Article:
The Obama White House has apparently decided to wage a two-front war on the media.  After a blistering analysis of the Cash for Clunkers program from the well-established auto industry analyst Edmunds, the White House tried attacking their credibility while claiming that automakers were planning for greatly-increased demand for their new products.  Business Insider wondered what the administration could be thinking:

On the same day that we found out that motor vehicle output added 1.7% to economic growth in the third quarter – the largest contribution to quarterly growth in over a decade – Edmunds.com has released a faulty analysis suggesting that the Cash for Clunkers program had no meaningful impact on our economy or on overall auto sales. This is the latest of several critical “analyses” of the Cash for Clunkers program from Edmunds.com, which appear designed to grab headlines and get coverage on cable TV. Like many of their previous attempts, this latest claim doesn’t withstand even basic scrutiny.

The Edmunds analysis is based on two implausible assumptions:

1. The Edmunds’ analysis rests on the assumption that the market for cars that didn’t qualify for Cash for Clunkers was completely unaffected by this program.

In other words, all the other cars were being sold on Mars, while the rest of the country was caught up in the excitement of the Cash for Clunkers program.  This analysis ignores not only the price impacts that a program like Cash for Clunkers has on the rest of the vehicle market, but the reports from across the country that people were drawn into dealerships by the Cash for Clunkers program and ended up buying cars even though their old car was not eligible for the program.

The post title?  “Busy Covering Car Sales on Mars, Edmunds.com Gets It Wrong (Again) on Cash for Clunkers.”  Well, that’s certainly presidential.  And, of course, it missed the point — to which Edmunds returns in their rebuttal:

At issue is one point of the analysis showing the taxpayer cost for every incremental vehicle sold was $24,000. To be clear, Edmunds.com is not disputing the government’s statements regarding total voucher applications, vehicles sold or voucher values. The key question is how many of these sales would have occurred anyway.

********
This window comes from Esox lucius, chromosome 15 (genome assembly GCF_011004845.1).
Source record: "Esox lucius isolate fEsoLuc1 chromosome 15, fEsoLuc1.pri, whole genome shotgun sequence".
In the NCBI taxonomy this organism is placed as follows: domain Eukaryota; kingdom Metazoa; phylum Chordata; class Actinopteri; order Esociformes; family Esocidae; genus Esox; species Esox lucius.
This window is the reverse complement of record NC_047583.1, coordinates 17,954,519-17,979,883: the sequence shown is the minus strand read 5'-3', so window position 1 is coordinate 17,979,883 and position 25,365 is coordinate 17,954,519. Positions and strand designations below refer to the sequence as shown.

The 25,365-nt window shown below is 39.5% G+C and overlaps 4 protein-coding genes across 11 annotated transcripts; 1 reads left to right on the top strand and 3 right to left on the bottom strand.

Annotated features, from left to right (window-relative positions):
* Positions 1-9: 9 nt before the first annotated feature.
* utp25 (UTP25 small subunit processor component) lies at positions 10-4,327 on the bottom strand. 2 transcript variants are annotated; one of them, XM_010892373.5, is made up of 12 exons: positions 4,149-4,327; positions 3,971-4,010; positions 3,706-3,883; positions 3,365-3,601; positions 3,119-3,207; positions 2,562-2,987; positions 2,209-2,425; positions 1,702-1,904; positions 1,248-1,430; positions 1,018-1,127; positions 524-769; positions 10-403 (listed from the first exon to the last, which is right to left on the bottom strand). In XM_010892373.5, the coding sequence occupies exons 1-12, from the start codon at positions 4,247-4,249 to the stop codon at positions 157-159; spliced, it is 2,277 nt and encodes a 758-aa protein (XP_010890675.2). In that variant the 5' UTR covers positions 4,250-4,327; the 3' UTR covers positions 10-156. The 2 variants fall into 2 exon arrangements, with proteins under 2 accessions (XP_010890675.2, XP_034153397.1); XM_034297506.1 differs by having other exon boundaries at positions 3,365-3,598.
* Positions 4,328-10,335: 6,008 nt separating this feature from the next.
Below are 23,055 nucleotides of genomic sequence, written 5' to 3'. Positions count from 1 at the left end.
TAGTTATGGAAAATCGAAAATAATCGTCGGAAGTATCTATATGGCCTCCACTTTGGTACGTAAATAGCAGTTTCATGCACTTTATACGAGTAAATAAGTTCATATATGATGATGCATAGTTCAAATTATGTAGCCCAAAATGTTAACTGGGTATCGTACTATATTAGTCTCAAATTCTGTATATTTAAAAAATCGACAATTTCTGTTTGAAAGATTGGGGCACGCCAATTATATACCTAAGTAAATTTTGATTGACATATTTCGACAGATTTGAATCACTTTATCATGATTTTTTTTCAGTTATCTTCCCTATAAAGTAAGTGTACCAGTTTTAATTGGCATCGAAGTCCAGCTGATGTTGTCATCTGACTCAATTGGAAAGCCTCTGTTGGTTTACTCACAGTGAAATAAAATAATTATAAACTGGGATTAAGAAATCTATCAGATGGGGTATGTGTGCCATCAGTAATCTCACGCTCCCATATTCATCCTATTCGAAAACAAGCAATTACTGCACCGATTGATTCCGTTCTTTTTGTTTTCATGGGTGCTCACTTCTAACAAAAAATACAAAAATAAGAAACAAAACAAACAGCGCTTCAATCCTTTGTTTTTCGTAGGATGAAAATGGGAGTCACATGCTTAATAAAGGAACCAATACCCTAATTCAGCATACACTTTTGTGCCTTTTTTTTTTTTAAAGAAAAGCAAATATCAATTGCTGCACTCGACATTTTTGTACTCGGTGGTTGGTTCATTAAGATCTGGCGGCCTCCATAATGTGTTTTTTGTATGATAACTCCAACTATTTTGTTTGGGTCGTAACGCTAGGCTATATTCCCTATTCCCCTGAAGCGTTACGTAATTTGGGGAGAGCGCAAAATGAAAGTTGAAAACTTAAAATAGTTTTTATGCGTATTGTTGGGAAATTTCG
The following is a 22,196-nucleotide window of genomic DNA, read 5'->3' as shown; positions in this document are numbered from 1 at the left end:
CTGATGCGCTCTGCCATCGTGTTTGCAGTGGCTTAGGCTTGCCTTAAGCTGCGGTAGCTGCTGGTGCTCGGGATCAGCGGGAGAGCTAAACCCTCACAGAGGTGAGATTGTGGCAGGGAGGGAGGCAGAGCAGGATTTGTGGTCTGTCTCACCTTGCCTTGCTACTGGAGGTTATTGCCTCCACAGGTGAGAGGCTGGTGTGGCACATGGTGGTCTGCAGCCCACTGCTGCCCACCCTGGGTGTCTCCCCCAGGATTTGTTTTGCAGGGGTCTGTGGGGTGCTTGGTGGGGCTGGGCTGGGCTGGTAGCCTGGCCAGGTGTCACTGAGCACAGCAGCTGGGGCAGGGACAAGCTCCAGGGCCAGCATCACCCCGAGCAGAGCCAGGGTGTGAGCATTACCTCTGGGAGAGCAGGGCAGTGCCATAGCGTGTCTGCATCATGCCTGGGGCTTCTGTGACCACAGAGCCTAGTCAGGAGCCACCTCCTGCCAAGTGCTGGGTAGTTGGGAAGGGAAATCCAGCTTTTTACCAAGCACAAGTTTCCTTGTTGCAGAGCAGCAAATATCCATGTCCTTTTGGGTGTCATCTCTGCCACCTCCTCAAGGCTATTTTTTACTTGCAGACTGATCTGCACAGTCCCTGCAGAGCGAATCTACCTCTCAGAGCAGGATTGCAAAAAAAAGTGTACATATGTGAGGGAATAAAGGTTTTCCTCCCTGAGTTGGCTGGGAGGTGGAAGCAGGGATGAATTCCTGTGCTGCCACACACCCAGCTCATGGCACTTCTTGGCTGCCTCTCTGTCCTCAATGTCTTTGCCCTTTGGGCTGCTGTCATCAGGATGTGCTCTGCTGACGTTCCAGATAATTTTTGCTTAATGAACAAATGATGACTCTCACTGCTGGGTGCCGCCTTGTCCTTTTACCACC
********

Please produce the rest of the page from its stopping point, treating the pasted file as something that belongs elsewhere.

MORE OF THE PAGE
Apparently, the $24,000 figure caught many by surprise. It shouldn’t have. The truth is that consumer incentive programs are always hugely expensive when calculated by incremental sales — always in the tens of thousands of dollars. Cash for Clunkers was no exception.

The White House claims that our analysis was based on car sales on Mars and that on Earth, the marketplace is connected. We agree the marketplace is connected. In fact, that is exactly the basis of our analysis.

It is also claimed we missed the possibility that Cash for Clunkers generated excitement and consumers bought vehicles even if they didn’t qualify for the program — a claim that has been widely supported by anecdote but by little analysis. It does, after all, seem a bit odd that masses of consumers would elect to buy a vehicle because of a program for which they don’t qualify — doubly so when you add in the fact that prices shot up during Cash for Clunkers, creating a disincentive to buy.

Finally, the White House claims that the increase in fourth-quarter production reported by the car manufacturers can be attributed to Cash for Clunkers. But here is a better reason: the economy is recovering accompanied by improved car sales. No manufacturer increases production — a decision with long-term consequences — based on the 30-day sales blip triggered by an event like Cash for Clunkers.

With all respect to the White House, Edmunds.com thinks that instead of shooting the messenger, government officials should take heart from the core message of the analysis: the fundamentals of the auto marketplace are improving faster than the current sales numbers suggest.

In fact, Edmunds actually avoided the argument made by some critics of the program, who said that most of the sales in the C4C program came at the expense of future sales.  All Edmunds noted with their analysis was that about 5/6ths of the sales would have occurred without taxpayer subsidies, which made the cost of getting the other 1/6th into new cars a very expensive proposition.  Instead of addressing that argument, the administration made arguments about Mars instead.

If the economy has begun to truly improve, of course car sales will increase over the disastrous performance of earlier this year.  However, that relies on actual growth, not gimmicky and momentary incentives from the government, which makes the third quarter auto performance an unreliable indicator of longer-term health (and the same applies to new-home sales as well, another major contributor to Q3’s growth number).  But even with actual growth, the 540,000 people who used taxpayer subsidies to buy last year’s models won’t be heading into showrooms for at least a couple of years to buy new models rolling off the line now or later.

The administration’s reaction once again reveals a very thin skin and a temperament perhaps suited to campaigning, but certainly not towards governing.  When will the White House grow up?